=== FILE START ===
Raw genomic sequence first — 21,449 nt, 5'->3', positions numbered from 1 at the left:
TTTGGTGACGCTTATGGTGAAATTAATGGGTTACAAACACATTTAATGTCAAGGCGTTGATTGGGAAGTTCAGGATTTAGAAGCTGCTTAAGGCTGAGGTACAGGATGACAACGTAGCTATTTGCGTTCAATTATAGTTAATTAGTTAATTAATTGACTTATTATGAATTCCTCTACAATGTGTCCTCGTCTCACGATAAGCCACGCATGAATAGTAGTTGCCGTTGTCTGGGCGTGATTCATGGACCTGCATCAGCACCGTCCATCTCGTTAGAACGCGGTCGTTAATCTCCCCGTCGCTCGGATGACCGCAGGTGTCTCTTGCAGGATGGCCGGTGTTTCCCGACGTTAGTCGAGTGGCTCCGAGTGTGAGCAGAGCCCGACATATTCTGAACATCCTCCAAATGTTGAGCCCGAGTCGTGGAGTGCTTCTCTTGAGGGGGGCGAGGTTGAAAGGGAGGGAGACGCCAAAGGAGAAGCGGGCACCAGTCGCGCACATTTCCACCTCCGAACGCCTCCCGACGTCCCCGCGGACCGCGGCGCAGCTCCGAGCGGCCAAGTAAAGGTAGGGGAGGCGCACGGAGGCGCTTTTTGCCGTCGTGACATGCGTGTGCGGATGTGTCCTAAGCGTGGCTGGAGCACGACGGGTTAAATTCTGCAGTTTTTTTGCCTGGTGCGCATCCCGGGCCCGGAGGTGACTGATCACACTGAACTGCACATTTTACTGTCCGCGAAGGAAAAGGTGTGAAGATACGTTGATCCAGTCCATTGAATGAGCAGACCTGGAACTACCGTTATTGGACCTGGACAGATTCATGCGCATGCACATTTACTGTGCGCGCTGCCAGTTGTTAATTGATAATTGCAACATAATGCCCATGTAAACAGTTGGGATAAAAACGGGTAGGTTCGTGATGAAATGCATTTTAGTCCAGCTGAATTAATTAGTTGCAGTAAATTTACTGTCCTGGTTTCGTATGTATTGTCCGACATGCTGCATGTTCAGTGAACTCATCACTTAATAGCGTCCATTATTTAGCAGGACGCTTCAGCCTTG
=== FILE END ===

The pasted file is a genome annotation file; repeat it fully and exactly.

Raw genomic sequence first — 21,449 nt, 5'->3', positions numbered from 1 at the left:
TTTGGTGACGCTTATGGTGAAATTAATGGGTTACAAACACATTTAATGTCAAGGCGTTGATTGGGAAGTTCAGGATTTAGAAGCTGCTTAAGGCTGAGGTACAGGATGACAACGTAGCTATTTGCGTTCAATTATAGTTAATTAGTTAATTAATTGACTTATTATGAATTCCTCTACAATGTGTCCTCGTCTCACGATAAGCCACGCATGAATAGTAGTTGCCGTTGTCTGGGCGTGATTCATGGACCTGCATCAGCACCGTCCATCTCGTTAGAACGCGGTCGTTAATCTCCCCGTCGCTCGGATGACCGCAGGTGTCTCTTGCAGGATGGCCGGTGTTTCCCGACGTTAGTCGAGTGGCTCCGAGTGTGAGCAGAGCCCGACATATTCTGAACATCCTCCAAATGTTGAGCCCGAGTCGTGGAGTGCTTCTCTTGAGGGGGGCGAGGTTGAAAGGGAGGGAGACGCCAAAGGAGAAGCGGGCACCAGTCGCGCACATTTCCACCTCCGAACGCCTCCCGACGTCCCCGCGGACCGCGGCGCAGCTCCGAGCGGCCAAGTAAAGGTAGGGGAGGCGCACGGAGGCGCTTTTTGCCGTCGTGACATGCGTGTGCGGATGTGTCCTAAGCGTGGCTGGAGCACGACGGGTTAAATTCTGCAGTTTTTTTGCCTGGTGCGCATCCCGGGCCCGGAGGTGACTGATCACACTGAACTGCACATTTTACTGTCCGCGAAGGAAAAGGTGTGAAGATACGTTGATCCAGTCCATTGAATGAGCAGACCTGGAACTACCGTTATTGGACCTGGACAGATTCATGCGCATGCACATTTACTGTGCGCGCTGCCAGTTGTTAATTGATAATTGCAACATAATGCCCATGTAAACAGTTGGGATAAAAACGGGTAGGTTCGTGATGAAATGCATTTTAGTCCAGCTGAATTAATTAGTTGCAGTAAATTTACTGTCCTGGTTTCGTATGTATTGTCCGACATGCTGCATGTTCAGTGAACTCATCACTTAATAGCGTCCATTATTTAGCAGGACGCTTCAGCCTTG